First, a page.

The same way that minimum wage varies by state (despite a federal minimum), people in different areas can make more or less money doing the same jobs. For Information and Security Analysts, there are a wide variety of industries and geographical variations that go into the average salary. The industries with the highest concentration of Information Security Analysts are Financial, Computer Services, Data Processing, Telecommunications, and Enterprise Management. You may find it interesting that although those are the highest concentration of Information System Security Analysts as recorded by the Bureau of Labor Statistics (BLS) in 2019, the industries with the top pay are completely different. While the job description and duties may stay the same, not all industries value Analysts the same way. Similarly, pay discrepancies may also vary based on Location.
As the BLS shows, variations in wages differ not only by industry but by location. Information Analysts get paid more in New York and New Jersey than they do in Virginia and California.
This information has implications for your job search. Once you’ve decided to become a Information Security Analyst, decisions such as industry and location can affect how much you can get paid. If you have flexibility in terms of your location selecting industries that value the role can result in much higher salaries over time.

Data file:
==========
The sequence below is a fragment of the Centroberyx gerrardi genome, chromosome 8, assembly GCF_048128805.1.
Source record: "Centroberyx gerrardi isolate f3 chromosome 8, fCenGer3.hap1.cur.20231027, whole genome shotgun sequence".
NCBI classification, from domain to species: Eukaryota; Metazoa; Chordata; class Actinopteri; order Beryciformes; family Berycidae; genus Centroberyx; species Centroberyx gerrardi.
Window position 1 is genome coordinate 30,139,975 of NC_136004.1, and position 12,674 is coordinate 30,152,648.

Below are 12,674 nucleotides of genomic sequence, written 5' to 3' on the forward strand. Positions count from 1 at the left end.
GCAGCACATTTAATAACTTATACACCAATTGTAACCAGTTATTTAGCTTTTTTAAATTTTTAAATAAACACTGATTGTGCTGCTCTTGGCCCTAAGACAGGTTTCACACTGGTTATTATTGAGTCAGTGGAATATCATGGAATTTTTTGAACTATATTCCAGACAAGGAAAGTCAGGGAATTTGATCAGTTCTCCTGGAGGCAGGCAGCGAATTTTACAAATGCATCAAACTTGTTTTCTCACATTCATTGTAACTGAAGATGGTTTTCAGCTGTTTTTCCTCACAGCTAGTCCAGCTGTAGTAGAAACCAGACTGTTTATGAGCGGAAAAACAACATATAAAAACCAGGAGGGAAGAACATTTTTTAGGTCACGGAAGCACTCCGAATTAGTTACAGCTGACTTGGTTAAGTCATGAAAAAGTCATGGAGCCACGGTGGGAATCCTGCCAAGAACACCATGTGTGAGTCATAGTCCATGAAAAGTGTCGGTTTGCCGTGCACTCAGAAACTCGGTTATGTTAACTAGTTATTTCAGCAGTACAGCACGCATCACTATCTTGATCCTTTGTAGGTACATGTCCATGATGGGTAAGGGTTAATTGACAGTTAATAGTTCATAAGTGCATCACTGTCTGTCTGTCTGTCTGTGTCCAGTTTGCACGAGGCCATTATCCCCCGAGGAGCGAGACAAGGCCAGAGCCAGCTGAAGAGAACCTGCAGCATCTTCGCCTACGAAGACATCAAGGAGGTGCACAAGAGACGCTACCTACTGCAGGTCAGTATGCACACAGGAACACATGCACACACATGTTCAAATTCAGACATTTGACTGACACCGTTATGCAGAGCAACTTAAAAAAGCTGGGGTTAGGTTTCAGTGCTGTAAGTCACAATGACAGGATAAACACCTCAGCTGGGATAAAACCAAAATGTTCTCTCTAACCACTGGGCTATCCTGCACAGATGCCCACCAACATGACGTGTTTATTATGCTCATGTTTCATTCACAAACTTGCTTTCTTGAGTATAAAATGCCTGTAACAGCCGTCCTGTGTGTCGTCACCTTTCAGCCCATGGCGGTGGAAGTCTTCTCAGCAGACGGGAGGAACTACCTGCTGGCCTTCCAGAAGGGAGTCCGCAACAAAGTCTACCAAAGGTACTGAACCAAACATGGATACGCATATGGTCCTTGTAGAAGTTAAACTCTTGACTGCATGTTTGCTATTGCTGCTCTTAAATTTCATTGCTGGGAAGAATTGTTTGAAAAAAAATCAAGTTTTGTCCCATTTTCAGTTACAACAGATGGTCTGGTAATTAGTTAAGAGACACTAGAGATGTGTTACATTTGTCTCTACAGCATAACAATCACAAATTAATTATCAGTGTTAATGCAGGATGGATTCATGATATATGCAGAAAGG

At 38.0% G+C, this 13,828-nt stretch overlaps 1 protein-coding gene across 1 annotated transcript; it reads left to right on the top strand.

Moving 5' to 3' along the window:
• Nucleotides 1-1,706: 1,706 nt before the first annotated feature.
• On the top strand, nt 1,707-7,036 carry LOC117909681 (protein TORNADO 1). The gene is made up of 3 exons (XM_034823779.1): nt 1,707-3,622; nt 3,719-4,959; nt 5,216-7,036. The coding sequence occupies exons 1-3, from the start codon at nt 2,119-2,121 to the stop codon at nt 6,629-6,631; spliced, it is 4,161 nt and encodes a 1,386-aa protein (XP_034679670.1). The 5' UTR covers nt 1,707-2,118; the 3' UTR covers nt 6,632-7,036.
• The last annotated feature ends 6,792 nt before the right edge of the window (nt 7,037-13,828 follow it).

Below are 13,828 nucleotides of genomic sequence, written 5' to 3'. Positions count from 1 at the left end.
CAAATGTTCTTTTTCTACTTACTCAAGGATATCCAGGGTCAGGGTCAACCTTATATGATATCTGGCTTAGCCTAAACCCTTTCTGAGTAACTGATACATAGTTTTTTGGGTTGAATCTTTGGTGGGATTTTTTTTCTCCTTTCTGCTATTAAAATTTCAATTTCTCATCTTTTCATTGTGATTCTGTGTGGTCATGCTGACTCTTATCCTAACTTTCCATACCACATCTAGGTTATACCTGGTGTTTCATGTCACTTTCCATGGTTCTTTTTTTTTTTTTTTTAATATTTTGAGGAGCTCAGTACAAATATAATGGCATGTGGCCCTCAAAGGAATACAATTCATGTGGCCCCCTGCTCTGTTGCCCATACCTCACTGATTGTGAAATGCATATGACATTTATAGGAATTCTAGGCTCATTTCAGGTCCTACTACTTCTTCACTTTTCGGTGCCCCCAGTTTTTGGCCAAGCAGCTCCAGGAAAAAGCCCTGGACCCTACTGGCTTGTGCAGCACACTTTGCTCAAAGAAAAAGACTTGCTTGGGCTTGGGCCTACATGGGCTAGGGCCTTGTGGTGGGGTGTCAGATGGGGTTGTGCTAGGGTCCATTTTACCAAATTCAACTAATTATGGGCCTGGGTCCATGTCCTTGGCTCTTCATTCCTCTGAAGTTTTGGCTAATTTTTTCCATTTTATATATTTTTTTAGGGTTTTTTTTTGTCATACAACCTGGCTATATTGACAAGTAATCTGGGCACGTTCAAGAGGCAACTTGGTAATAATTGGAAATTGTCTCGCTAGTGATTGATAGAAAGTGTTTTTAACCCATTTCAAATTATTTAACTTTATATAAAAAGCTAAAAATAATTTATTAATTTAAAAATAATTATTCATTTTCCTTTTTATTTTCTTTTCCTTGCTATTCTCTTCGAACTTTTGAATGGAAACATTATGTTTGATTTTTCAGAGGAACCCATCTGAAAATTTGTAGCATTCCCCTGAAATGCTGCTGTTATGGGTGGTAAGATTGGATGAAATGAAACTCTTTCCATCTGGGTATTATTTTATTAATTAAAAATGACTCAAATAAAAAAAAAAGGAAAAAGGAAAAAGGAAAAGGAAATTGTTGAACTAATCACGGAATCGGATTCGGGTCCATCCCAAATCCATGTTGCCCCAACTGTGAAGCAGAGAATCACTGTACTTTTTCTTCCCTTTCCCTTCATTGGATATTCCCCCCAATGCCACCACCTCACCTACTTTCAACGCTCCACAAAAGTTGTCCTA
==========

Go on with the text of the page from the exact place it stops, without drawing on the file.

My background is in Computer Engineering, Electrical and Computer Engineering to be exact. I have worked the last 10-15 years in Quality Assurance performing system audits, software testing, writing documentation including test plans and test scripts, and identifying levels of risk within the organizations I have supported. While it was easy for me to pen point the required tasks that I performed to support my task of getting a Project Management Professional certification, I found it a bit more difficult to identify tasks that I performed specifically within the Cyber Security space. That task is made a bit easier by the National Institute of Standards and Technology (NIST) SP 1800-181 NICE Framework. The NICE framework identifies tasks that are frequently included as being part of a cyber security work role. Advise senior management on risk levels and security posture for example (T0003) is an integral part of being a Privacy Officer or Privacy Compliance Officer, an Information System Security Manager and a Communications Security Manager three highly sought after roles within the Cyber security space. Through this resource I am able to translate the skills that I have been doing for years, into demonstrated work experience to support the shiny new Cyber security job I want. Once you have identified your Cyber experience you can provide specific examples of times you had to advise on risk or update your resume to target your career change. If you don’t have the skills for the target job you’ve identified in the Cyber security field you can see what type of experience you need to get in the door. Black Girls Hack will be tying the NICE Framework with the Bureau of Labor Statistics occupational outlook to provide What Can I Do cheat sheets that show various job categories within Cyber and what you need to do to get in those jobs.